“There is nothing for us to rework. We are going to have to build everything from scratch,” one source said.
Another source described the moment that it became clear the Biden administration would have to essentially start from “square one” because there simply was no plan as: “Wow, just further affirmation of complete incompetence.”
The incoming White House now faces intense pressure to make good on the promises that Biden made during the campaign and the transition phase to drastically turn things around on the pandemic and conduct himself entirely differently from Trump when it comes to the virus and vaccine distribution.
Prior to Inauguration Day, some of Biden’s Covid-19 advisers had wanted to be careful not to be overly critical in public of the Trump administration’s handling of the virus and vaccine, given that the Biden transition team was already having a hard time getting critical information and cooperation from the outgoing administration, the source said.
Now that the transition of power has taken place, the Biden administration is hoping that they can quickly start to get a clearer picture of where things actually stand with vaccine distribution and administration across the country, going through something of a “fact-checking” exercise on what exactly the Trump administration had and had not done, they added.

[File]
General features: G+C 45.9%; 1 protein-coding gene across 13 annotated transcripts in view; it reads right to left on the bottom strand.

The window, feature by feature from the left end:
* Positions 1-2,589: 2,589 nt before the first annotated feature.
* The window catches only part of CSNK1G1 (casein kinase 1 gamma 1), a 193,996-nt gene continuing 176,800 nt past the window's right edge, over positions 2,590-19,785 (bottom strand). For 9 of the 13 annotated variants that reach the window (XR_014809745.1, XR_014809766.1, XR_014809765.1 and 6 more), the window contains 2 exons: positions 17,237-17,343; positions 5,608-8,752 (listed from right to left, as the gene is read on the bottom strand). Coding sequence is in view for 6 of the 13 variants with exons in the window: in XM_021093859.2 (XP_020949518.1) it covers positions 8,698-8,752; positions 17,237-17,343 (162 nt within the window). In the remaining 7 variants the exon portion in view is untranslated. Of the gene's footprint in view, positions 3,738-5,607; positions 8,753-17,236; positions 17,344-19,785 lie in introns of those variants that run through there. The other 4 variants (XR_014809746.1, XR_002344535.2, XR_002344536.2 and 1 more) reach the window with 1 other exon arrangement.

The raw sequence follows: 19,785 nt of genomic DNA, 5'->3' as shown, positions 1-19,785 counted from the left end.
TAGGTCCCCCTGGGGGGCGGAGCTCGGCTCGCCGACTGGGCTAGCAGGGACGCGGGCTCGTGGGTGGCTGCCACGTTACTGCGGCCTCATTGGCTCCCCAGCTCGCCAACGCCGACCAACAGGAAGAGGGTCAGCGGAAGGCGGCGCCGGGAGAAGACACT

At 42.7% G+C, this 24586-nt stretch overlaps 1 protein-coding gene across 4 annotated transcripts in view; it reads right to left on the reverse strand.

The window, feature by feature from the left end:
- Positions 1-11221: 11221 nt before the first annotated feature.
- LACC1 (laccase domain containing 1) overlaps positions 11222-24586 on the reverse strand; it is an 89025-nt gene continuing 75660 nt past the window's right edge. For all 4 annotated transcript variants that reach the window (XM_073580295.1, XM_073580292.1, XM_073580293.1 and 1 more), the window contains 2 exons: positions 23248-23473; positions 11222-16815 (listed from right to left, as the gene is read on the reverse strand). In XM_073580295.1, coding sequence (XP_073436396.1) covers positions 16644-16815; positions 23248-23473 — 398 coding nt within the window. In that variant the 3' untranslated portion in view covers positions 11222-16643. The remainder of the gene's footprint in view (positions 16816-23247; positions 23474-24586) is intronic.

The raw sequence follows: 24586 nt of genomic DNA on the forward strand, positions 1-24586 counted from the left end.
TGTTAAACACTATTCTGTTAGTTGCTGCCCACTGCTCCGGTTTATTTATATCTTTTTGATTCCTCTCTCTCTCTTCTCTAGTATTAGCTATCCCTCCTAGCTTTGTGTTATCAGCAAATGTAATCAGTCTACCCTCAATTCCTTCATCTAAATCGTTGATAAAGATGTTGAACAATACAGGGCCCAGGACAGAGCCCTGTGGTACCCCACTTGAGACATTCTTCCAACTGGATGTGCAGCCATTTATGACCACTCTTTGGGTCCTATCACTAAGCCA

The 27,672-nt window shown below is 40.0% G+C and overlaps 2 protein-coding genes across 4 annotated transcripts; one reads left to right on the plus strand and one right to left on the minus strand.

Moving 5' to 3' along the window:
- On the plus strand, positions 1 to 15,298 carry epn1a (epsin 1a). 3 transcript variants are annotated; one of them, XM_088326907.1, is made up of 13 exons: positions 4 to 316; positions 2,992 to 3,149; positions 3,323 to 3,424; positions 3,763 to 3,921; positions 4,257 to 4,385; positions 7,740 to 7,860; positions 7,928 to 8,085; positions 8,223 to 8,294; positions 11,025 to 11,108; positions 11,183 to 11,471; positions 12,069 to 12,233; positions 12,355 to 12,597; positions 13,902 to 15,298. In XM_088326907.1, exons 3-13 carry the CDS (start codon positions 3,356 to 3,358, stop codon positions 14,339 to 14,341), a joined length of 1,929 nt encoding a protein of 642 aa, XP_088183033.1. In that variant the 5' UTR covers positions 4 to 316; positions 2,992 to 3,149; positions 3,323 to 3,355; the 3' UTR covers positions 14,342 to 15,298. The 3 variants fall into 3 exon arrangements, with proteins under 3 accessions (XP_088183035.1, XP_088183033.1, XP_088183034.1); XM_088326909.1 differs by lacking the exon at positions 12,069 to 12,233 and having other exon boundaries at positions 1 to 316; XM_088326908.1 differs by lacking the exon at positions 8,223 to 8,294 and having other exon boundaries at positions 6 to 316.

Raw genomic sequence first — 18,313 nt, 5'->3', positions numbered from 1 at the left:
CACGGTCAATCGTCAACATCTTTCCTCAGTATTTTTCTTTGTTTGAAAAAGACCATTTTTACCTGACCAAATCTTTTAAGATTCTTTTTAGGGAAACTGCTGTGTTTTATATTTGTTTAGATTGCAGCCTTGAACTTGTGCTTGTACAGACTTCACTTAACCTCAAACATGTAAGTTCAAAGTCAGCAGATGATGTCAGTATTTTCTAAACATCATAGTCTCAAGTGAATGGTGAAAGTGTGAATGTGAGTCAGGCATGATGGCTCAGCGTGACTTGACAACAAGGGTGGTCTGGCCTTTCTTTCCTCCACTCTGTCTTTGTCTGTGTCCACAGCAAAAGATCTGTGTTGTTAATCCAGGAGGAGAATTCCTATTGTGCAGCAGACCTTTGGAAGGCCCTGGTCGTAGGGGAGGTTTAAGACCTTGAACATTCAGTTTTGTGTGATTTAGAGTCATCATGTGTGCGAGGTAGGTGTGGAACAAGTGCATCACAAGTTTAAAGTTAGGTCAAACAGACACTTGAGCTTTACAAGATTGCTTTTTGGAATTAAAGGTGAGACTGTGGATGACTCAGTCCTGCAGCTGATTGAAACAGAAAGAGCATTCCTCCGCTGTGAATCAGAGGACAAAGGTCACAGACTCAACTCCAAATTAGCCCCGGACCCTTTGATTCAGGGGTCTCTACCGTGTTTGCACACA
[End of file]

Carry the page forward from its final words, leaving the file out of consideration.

Biden has made clear that slowing down the spread of Covid-19 and getting 100 million vaccine shots into Americans’ arms in his first 100 days in office are of utmost priority — goals that will shape whether Biden’s first years in office are ultimately deemed successful.
Within hours of being sworn into office, Biden signed an executive order requiring masks on all federal property, a part of his campaign promise to push for a federal mask mandate during his first 100 days in office.
“This is going to be the first of many engagements we’re going to have in here,” Biden said in his first appearance in the Oval Office as president. “I thought with the state of the nation today there’s no time to waste. Get to work immediately.”
Criticizing the “lack of cooperation” from the Trump administration as an “impediment” for the new administration, White House Covid coordinator Jeff Zients told reporters on Wednesday that he was still confident that the administration can meet its 100 million vaccine shots in 100 days target.
“For almost a year now, Americans could not look to the federal government for any strategy, let alone a comprehensive approach to respond to Covid,” Zients said. “And we’ve seen the tragic costs of that failure. As President Biden steps into office today … that’ll change tomorrow.”